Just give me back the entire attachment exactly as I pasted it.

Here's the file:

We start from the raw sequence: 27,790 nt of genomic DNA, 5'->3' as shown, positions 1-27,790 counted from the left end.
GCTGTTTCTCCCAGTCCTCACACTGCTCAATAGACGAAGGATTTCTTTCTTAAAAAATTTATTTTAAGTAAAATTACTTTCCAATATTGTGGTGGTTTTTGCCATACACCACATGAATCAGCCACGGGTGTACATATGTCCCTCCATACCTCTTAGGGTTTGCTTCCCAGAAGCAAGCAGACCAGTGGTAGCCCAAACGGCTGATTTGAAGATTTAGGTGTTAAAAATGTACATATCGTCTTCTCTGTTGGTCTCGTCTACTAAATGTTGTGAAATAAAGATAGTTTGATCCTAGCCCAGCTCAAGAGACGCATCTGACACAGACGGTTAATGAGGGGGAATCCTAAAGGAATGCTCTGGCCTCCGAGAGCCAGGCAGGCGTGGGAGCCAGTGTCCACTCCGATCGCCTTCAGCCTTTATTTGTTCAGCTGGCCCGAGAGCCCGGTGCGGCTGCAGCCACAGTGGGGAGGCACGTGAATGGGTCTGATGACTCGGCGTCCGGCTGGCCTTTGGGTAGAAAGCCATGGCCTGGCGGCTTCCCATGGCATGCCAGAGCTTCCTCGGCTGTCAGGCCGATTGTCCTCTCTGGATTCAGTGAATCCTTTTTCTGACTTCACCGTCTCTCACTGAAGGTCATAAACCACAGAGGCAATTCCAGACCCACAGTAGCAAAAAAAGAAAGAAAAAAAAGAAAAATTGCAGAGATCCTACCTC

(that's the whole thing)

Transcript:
We start from the raw sequence: 27,790 nt of genomic DNA, 5'->3' as shown, positions 1-27,790 counted from the left end.
GCTGTTTCTCCCAGTCCTCACACTGCTCAATAGACGAAGGATTTCTTTCTTAAAAAATTTATTTTAAGTAAAATTACTTTCCAATATTGTGGTGGTTTTTGCCATACACCACATGAATCAGCCACGGGTGTACATATGTCCCTCCATACCTCTTAGGGTTTGCTTCCCAGAAGCAAGCAGACCAGTGGTAGCCCAAACGGCTGATTTGAAGATTTAGGTGTTAAAAATGTACATATCGTCTTCTCTGTTGGTCTCGTCTACTAAATGTTGTGAAATAAAGATAGTTTGATCCTAGCCCAGCTCAAGAGACGCATCTGACACAGACGGTTAATGAGGGGGAATCCTAAAGGAATGCTCTGGCCTCCGAGAGCCAGGCAGGCGTGGGAGCCAGTGTCCACTCCGATCGCCTTCAGCCTTTATTTGTTCAGCTGGCCCGAGAGCCCGGTGCGGCTGCAGCCACAGTGGGGAGGCACGTGAATGGGTCTGATGACTCGGCGTCCGGCTGGCCTTTGGGTAGAAAGCCATGGCCTGGCGGCTTCCCATGGCATGCCAGAGCTTCCTCGGCTGTCAGGCCGATTGTCCTCTCTGGATTCAGTGAATCCTTTTTCTGACTTCACCGTCTCTCACTGAAGGTCATAAACCACAGAGGCAATTCCAGACCCACAGTAGCAAAAAAAGAAAGAAAAAAAAGAAAAATTGCAGAGATCCTACCTC